If you want to be driven in sober, efficient but technologically advanced style, get a Mercedes S-Class. For decades now, the venerable big saloon has been both range-topper and technical showcase. The first European car to have airbags and one of the first to have ABS, it was the platform that launched many of the things we take for granted in a modern automobile. Large, solid and classically elegant, the 'S' is a no-brainer for corporate fleets and CEOs.
The latest generation of the S-Class, the W222, was preceded by the usual marketing bluster about innovation and technology. But the new car stands at a crossroads. Modern safety tech is largely concerned with prevention, not protection, and Mercedes has had plenty of experience with systems that help a car cruise, brake and even steer automatically. The new car is where all these systems have been brought together to create something that feels almost alive. With all sensors engaged, the S-Class will waft along, keeping up with traffic, staying in its own lane and even scanning the road ahead to instantly prime the suspension to cancel out any unwanted bumps. It works, too, although human input is needed at all times for legal reasons, so you feel the subtle tug of the steering beneath your fingertips as it follows the road ahead.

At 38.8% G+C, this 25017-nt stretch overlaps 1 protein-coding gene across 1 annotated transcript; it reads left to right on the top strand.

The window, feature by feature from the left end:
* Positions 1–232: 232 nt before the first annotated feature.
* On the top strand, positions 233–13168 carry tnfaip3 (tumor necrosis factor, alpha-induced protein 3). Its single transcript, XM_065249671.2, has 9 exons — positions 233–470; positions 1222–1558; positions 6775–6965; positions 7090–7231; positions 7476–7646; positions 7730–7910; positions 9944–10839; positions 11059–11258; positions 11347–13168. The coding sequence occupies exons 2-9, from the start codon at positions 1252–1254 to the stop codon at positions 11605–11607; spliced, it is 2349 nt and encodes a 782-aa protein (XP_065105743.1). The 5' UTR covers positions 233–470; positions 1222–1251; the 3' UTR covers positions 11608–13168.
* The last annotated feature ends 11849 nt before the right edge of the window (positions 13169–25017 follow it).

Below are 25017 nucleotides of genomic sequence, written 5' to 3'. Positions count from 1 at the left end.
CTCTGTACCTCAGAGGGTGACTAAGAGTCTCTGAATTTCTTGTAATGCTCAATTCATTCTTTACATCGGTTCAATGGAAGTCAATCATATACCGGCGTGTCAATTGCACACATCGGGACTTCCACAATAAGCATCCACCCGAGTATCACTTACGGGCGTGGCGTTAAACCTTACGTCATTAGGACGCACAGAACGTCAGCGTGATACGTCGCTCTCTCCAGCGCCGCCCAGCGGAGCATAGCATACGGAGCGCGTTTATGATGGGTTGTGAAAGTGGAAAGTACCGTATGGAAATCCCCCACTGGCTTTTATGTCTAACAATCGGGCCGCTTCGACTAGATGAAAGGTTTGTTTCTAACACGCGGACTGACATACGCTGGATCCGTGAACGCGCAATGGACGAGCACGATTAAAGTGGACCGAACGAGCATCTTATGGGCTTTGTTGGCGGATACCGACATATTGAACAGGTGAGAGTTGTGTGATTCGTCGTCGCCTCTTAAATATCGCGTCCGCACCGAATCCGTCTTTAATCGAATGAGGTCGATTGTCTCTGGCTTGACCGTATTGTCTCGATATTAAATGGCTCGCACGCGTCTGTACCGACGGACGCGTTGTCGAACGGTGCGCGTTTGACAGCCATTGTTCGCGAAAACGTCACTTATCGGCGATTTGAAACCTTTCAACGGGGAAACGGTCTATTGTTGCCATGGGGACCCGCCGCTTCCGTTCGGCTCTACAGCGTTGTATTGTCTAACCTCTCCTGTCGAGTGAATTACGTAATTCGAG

This is the future. Under test conditions and with slightly tweaked software, Mercedes' engineers have given the car the run of the autobahn 'by itself', reporting that it managed around 50km on its own without any human intervention. It's no great leap of the imagination to foresee a future where chauffeur joins the ranks of chimney sweeper, coachman and leech collector on the list of near-obsolete professions.
However, we got behind the wheel of the S63, the V8-bearing, fire-breathing, tyre-shredding performance variant. Can psychotic levels of power really be squared with a car that thinks for itself? Disregard the trickery and there's a lot to enjoy behind the wheel. The cliché would be to write that the S63 'corners on rails', but in truth it would take a truly committed driver to explore this car's limits, and they'd need a racetrack to do it. Far better to enjoy the Mercedes' other party trick, catapult-style acceleration, which pushes this vast car to 100km/h in around four seconds. The sensation is all the more extraordinary given the car's mass and the cabin ambience; you'll believe a boutique hotel can fly.
The correct way to specify your AMG Mercedes is, of course, to leave off as many distinguishing marks as possible; those in the know will discern the engine from the number of tailpipes and everyone else will just ignore you. In stark contrast, Mercedes' press car comes with every option ticked, leaving no one in any doubt as to what you're driving. Inside it has something of the ambience of a grand express train, with an almost deco-cinema feel to the mix of dark and light surfaces, chromed switchgear and the vast screens that convey the car systems and navigation. Back-seat ambience is beyond reproach in terms of space and amenities (there's even a small champagne fridge) but with this particular model you'll always have the sense that the driver's seat is the real place to be.